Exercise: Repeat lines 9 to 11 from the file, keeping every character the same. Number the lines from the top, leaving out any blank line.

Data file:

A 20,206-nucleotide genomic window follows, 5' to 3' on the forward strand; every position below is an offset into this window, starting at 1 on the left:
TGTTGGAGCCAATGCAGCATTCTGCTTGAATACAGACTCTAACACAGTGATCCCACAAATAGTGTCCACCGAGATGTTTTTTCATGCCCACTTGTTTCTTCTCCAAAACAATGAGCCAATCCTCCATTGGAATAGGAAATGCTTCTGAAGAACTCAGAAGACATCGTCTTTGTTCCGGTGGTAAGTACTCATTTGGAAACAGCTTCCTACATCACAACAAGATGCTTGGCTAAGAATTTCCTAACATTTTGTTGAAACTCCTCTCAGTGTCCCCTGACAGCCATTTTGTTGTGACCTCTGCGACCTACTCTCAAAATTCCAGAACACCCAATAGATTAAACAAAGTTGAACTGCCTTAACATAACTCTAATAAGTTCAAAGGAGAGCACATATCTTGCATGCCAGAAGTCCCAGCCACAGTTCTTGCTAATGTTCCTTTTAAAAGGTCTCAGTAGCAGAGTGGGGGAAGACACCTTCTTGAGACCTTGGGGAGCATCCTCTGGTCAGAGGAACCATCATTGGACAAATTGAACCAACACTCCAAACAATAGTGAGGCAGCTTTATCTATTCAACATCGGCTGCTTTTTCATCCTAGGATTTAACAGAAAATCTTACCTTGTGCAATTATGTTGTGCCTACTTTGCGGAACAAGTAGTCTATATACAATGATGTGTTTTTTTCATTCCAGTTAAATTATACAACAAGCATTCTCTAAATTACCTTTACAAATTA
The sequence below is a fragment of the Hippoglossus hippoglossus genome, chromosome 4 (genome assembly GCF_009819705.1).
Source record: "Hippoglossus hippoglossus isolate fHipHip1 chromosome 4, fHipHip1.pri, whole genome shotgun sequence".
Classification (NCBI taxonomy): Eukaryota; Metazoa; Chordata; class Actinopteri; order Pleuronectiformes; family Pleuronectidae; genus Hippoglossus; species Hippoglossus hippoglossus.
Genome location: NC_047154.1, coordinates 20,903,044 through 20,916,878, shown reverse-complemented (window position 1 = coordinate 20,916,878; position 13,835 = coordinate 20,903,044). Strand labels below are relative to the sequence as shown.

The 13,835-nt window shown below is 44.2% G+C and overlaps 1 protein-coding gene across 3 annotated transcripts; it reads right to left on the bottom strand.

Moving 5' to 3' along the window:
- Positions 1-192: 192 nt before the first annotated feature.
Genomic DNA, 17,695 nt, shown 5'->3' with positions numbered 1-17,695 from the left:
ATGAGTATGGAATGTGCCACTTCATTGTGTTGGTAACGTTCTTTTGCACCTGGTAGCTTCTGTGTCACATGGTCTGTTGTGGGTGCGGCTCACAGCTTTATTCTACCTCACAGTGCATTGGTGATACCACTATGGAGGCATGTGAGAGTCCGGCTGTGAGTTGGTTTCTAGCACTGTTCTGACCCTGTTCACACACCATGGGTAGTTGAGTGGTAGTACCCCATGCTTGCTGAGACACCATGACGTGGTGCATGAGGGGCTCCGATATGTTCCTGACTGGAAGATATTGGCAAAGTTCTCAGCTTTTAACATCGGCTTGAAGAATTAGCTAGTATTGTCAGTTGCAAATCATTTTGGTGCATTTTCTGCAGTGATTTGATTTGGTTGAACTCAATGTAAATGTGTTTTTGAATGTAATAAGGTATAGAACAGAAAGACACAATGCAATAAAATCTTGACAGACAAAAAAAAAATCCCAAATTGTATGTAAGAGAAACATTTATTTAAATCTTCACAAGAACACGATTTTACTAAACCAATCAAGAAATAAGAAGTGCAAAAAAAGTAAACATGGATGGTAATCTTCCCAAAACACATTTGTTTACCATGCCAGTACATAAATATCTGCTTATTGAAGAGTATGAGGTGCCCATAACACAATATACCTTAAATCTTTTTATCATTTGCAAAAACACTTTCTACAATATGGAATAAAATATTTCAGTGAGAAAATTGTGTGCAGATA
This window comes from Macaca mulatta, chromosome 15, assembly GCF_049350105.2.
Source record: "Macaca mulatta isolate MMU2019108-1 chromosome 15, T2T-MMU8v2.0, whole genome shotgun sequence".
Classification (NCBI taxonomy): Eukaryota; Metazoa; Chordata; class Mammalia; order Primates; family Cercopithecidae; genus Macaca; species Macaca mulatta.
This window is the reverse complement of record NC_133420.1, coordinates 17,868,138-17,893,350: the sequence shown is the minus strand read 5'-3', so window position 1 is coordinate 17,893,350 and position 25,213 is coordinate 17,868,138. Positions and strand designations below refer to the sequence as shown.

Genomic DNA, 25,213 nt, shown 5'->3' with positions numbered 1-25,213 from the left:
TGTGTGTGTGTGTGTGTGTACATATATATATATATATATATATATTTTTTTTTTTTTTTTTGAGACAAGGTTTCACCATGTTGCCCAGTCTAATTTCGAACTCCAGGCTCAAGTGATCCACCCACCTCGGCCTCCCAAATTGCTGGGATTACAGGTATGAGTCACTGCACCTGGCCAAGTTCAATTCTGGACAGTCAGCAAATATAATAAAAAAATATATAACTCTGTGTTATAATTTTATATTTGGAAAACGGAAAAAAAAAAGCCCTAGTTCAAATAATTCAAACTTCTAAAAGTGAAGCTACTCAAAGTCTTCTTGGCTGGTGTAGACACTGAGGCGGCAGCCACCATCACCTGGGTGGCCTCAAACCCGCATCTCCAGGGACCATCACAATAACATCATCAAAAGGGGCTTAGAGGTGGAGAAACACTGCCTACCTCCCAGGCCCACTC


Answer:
- Positions 1-192: 192 nt before the first annotated feature.
Genomic DNA, 17,695 nt, shown 5'->3' with positions numbered 1-17,695 from the left:
ATGAGTATGGAATGTGCCACTTCATTGTGTTGGTAACGTTCTTTTGCACCTGGTAGCTTCTGTGTCACATGGTCTGTTGTGGGTGCGGCTCACAGCTTTATTCTACCTCACAGTGCATTGGTGATACCACTATGGAGGCATGTGAGAGTCCGGCTGTGAGTTGGTTTCTAGCACTGTTCTGACCCTGTTCACACACCATGGGTAGTTGAGTGGTAGTACCCCATGCTTGCTGAGACACCATGACGTGGTGCATGAGGGGCTCCGATATGTTCCTGACTGGAAGATATTGGCAAAGTTCTCAGCTTTTAACATCGGCTTGAAGAATTAGCTAGTATTGTCAGTTGCAAATCATTTTGGTGCATTTTCTGCAGTGATTTGATTTGGTTGAACTCAATGTAAATGTGTTTTTGAATGTAATAAGGTATAGAACAGAAAGACACAATGCAATAAAATCTTGACAGACAAAAAAAAAATCCCAAATTGTATGTAAGAGAAACATTTATTTAAATCTTCACAAGAACACGATTTTACTAAACCAATCAAGAAATAAGAAGTGCAAAAAAAGTAAACATGGATGGTAATCTTCCCAAAACACATTTGTTTACCATGCCAGTACATAAATATCTGCTTATTGAAGAGTATGAGGTGCCCATAACACAATATACCTTAAATCTTTTTATCATTTGCAAAAACACTTTCTACAATATGGAATAAAATATTTCAGTGAGAAAATTGTGTGCAGATA